How Do You Treat Insulinoma in Ferrets?
- Make sure your ferret eats every 4-5 hours
- Monitor your ferret’s blood glucose levels
- Give your ferret medication at the same time every day
How Long Can Ferrets Live with Insulinoma?
6 months to 2 years
As somebody that has a ferret suffering from Insulinoma right now, I hate this question! I hate how short the life expectancy can be once a ferret has Insulinoma. However, I have spent some serious time on ferret forums and quite a few people have had their ferret live for 2 more years after their Insulinoma diagnosis.
How Can I Prolong the Life of My Ferret with Insulinoma?
The key to a prolonged life with Insulinoma is proper diet and a rigid treatment schedule.
After the initial diagnosis for Moose, it was so important for Channing and me to get a treatment routine down.
For reference, this is our treatment routine for Moose:
- 6:30am Check Moose Blood Glucose (once per week now) and give Moose Carafate
- 7:00am Spoon feed Moose Wysong Epigen 90 DS that has been ground into a paste
- 8:30am Give Moose Prednisolone along with a little bit of food
- 11:00am If we are home from work, spoon feed Moose
- 4:00pm If we are home from work, spoon feed Moose
- 5:30pm Give Moose Carafate
- 7:30pm Spoon feed Moose
- 9:00pm Give Moose Prednisolone with a little bit of food
- 10:00pm Spoon feed Moose, Channing makes a new jar of food paste for tomorrow!
***Notice that for 11am and 4pm it says “if we are home, feed Moose”. We have dry food available to the ferrets all day long. However, Moose does not have a big appetite so we tend to assume he is not eating if we do not feed him ourselves.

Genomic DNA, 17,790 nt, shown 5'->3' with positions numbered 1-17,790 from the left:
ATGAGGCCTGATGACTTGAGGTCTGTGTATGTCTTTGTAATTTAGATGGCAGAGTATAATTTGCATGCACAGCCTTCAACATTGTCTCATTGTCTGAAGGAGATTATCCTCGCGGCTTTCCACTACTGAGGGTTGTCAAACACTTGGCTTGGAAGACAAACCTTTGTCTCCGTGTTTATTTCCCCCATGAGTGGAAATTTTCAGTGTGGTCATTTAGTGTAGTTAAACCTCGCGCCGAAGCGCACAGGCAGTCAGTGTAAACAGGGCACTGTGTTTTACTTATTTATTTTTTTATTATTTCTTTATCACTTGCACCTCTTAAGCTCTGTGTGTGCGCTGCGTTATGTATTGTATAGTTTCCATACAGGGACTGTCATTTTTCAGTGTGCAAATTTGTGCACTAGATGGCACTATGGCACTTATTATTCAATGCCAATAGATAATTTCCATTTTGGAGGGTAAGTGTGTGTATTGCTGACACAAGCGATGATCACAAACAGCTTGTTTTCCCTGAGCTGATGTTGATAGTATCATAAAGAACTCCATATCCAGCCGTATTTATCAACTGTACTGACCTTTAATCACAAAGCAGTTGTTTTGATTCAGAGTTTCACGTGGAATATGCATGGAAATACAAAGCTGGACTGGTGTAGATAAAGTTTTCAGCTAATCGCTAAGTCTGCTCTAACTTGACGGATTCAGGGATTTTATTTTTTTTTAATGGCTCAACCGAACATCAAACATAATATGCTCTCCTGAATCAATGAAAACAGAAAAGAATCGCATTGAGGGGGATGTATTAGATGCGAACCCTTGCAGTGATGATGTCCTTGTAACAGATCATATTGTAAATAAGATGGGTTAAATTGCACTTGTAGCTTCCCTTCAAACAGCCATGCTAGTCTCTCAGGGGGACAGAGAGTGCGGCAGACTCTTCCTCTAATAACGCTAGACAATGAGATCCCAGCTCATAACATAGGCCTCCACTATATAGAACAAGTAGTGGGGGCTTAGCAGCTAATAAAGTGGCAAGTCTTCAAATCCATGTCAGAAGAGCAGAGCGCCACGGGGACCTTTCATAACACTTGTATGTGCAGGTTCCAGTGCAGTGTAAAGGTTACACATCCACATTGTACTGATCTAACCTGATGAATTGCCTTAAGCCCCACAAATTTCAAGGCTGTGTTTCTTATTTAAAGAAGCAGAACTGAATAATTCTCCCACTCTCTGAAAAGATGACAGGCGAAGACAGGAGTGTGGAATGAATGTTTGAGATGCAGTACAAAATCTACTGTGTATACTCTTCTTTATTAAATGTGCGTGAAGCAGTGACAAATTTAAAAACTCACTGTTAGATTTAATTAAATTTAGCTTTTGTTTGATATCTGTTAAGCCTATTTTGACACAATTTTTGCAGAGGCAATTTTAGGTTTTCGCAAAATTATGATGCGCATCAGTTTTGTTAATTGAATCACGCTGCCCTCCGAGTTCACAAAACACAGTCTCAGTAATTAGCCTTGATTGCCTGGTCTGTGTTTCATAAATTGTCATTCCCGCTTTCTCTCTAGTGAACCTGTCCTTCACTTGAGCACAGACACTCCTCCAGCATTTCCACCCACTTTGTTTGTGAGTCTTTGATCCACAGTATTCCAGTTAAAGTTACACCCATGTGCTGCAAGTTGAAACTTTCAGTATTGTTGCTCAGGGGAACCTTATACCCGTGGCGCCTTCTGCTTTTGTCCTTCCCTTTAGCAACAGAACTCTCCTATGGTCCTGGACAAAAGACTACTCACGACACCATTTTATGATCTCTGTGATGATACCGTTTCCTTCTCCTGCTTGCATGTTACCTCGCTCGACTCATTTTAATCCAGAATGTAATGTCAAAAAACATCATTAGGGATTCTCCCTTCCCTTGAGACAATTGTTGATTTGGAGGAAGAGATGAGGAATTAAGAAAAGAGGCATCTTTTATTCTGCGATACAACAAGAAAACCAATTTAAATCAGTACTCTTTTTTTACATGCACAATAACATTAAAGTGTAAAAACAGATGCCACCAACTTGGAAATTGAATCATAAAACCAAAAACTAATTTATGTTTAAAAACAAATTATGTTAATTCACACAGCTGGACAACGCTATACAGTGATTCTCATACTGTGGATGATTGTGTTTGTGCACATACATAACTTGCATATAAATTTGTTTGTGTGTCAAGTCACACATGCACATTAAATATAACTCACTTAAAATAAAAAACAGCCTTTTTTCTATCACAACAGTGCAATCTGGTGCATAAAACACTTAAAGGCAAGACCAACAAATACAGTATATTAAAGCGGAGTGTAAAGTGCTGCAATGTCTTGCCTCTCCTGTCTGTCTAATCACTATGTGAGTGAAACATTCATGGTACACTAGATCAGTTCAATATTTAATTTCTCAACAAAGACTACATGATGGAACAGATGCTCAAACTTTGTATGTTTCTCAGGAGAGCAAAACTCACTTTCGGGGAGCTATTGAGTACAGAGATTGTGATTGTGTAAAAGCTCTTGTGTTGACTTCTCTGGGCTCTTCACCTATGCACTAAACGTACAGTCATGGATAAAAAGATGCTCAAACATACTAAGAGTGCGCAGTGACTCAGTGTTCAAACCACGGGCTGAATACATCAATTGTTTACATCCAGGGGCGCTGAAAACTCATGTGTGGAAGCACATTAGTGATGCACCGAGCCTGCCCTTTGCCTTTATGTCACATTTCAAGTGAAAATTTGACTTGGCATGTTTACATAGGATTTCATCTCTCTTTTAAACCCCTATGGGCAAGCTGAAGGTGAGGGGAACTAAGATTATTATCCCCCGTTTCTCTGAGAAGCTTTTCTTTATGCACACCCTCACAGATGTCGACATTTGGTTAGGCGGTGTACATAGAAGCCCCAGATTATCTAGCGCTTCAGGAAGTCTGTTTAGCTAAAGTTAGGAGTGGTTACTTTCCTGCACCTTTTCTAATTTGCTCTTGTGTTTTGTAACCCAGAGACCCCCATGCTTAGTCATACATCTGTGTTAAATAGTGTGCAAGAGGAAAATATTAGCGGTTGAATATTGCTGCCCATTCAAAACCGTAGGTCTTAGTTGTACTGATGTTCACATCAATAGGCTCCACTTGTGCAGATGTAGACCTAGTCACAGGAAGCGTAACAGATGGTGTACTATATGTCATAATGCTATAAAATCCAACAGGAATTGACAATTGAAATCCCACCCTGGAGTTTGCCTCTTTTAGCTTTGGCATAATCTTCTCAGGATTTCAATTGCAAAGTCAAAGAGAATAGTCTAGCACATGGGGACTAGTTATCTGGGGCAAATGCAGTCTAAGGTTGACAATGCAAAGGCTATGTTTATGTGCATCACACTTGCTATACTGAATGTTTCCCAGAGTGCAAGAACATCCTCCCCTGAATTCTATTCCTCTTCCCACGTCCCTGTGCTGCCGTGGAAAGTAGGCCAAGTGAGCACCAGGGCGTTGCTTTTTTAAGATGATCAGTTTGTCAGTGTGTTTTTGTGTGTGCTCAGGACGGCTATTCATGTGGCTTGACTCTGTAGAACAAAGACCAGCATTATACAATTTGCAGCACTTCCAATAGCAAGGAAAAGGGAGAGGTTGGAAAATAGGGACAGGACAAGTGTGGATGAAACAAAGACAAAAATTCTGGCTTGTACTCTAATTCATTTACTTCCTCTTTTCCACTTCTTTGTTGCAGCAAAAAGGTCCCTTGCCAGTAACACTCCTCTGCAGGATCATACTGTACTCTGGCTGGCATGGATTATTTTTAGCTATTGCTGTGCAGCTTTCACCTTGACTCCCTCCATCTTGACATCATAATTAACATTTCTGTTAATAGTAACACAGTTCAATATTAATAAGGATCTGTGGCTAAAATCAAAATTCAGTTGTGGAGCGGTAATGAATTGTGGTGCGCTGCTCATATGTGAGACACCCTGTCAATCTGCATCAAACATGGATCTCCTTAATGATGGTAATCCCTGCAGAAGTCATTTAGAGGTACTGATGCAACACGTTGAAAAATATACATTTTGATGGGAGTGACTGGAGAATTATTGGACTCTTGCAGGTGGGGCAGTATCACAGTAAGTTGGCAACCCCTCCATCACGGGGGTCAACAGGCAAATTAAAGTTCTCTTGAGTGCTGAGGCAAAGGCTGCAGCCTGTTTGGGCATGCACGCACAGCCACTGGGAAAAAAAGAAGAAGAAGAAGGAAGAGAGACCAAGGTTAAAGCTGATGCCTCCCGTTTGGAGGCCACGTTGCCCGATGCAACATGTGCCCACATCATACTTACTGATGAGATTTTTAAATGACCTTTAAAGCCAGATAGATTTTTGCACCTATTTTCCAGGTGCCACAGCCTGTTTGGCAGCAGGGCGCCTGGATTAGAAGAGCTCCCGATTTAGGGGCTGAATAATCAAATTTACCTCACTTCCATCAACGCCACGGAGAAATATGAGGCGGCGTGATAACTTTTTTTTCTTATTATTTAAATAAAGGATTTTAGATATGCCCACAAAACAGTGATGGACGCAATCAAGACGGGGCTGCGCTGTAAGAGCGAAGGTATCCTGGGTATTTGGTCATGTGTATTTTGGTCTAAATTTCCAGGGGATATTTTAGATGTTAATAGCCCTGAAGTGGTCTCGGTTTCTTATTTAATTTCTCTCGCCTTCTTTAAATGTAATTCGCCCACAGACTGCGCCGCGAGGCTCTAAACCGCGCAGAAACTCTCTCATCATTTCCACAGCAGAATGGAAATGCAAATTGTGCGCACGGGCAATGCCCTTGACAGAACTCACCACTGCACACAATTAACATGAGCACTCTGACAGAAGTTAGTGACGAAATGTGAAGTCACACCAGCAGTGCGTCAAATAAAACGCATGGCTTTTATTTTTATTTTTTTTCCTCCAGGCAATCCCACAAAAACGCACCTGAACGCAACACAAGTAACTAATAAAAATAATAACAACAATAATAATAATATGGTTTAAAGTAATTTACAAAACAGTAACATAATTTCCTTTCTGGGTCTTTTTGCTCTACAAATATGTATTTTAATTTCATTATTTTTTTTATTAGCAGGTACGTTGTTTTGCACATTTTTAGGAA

Keeping a ferret with Insulinoma is no walk in the park but for those of you that know Moose, you know he’s worth the trouble -just like every other ferret in the world!
If you are thinking “oh my goodness, how could I ever feed and medicate my ferret around the clock?!” let me just mention the plus side: Caring for Moose has brought me and Channing closer as a couple and it has also deepened my relationship with Moose. Spoon feeding that little stinker every day is something I will remember for the rest of my life. Yes, it is time-consuming but much like the final moments you spend with an ailing loved one, caring for your ferret with Insulinoma will be one of the most meaningful things you do in your life. I promise you can do it and you will be happier for it.
Please reach out if you need advice or encouragement.
How Can I Prevent Insulinoma in My Ferret?
You can prevent Insulinoma by feeding your ferret a proper diet. Remember to look for foods with at least 40% protein and 20% fat content!
You can also prevent Insulinoma by monitoring your ferret’s blood glucose levels regularly throughout their life. Veterinarians recommend you test your ferret’s blood glucose levels every 3-6 months when they are showing no signs of Insulinoma. If your ferret has Insulinoma, it is recommended that you test your ferret’s blood glucose levels once per week while your Prednisolone is getting calibrated, and then testing your ferret’s blood glucose levels once per month thereafter. Channing and I tested Moose’s blood glucose levels multiple times a day for the first few days to learn Moose’s natural body levels. We found it very useful for our vet records!
The only blood glucose monitor our ferret-specific vet recommends is the AlphaTRAK2.